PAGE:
Aerial photography is the taking of photographs of the ground from an elevated/direct-down position. Usually, the camera is not supported by a ground-based structure.
Platforms for aerial photography include fixed-wing aircraft, helicopters, unmanned aerial vehicles, balloons, blimps and dirigibles, rockets, pigeons, kites, parachutes, stand-alone telescoping and vehicle-mounted poles. Mounted cameras may be triggered remotely or automatically; hand-held photographs may be taken by a photographer.
Aerial photography should not be confused with air-to-air photography, where one or more aircraft are used as chase planes that “chase” and photograph other aircraft in flight.
Aerial photography was first practiced by the French photographer and balloonist Gaspard-Félix Tournachon, known as “Nadar”, in 1858 over Paris, France. However, the photographs he produced no longer exist and therefore the earliest surviving aerial photograph is titled ‘Boston, as the Eagle and the Wild Goose See It.’ Taken by James Wallace Black and Samuel Archer King on October 13, 1860, it depicts Boston from a height of 630m.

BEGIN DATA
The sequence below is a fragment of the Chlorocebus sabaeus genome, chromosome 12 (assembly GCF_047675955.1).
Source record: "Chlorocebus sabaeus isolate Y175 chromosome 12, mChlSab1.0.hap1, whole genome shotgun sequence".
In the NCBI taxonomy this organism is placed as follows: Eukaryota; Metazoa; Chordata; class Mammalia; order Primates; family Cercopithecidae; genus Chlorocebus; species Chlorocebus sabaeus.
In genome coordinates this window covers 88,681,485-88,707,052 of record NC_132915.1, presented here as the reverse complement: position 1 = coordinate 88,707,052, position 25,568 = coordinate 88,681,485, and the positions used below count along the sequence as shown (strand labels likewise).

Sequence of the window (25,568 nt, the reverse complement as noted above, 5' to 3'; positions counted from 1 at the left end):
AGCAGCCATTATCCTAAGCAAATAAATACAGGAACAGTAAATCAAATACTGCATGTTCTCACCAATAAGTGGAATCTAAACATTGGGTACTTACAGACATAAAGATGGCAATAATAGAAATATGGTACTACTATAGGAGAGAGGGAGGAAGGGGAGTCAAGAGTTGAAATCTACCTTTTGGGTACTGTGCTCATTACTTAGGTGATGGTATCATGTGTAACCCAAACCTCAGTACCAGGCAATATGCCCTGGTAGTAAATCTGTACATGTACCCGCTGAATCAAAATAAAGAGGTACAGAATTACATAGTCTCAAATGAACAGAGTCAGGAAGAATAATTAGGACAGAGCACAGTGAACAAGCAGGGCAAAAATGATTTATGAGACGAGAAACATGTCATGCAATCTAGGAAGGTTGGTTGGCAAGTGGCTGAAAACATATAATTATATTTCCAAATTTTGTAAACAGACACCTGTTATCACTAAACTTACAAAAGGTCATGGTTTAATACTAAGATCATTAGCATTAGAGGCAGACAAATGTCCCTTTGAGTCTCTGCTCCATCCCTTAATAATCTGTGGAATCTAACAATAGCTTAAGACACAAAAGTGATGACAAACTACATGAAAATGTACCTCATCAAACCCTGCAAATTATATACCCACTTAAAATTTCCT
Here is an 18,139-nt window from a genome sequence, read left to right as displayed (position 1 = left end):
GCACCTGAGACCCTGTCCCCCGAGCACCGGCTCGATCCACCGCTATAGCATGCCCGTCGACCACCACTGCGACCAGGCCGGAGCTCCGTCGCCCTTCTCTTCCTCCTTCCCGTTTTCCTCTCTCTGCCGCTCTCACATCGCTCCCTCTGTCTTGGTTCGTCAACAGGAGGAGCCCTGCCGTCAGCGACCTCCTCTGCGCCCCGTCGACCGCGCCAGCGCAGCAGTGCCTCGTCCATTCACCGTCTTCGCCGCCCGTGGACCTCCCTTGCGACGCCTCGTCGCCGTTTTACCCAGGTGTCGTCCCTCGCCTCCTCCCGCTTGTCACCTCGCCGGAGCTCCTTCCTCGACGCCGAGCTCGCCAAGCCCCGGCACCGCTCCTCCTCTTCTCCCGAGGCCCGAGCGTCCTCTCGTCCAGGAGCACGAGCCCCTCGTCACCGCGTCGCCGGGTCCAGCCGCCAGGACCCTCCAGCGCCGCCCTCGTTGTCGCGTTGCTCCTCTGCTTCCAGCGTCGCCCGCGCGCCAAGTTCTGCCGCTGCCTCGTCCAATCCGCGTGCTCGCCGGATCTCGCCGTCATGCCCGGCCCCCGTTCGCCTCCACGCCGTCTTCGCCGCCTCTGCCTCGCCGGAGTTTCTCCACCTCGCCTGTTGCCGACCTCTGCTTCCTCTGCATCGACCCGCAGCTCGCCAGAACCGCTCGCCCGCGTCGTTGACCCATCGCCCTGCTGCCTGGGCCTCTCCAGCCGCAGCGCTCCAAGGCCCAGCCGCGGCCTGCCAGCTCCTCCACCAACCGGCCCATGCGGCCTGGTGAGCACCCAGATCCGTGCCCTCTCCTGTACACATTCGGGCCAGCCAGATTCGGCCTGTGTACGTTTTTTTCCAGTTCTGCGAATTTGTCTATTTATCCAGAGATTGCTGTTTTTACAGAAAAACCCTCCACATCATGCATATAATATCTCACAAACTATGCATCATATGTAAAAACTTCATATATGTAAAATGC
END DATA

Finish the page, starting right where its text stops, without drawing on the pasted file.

World War I
The use of aerial photography rapidly matured during the war, as reconnaissance aircraft were equipped with cameras to record enemy movements and defenses. At the start of the conflict, the usefulness of aerial photography was not fully appreciated, with reconnaissance being accomplished with map sketching from air.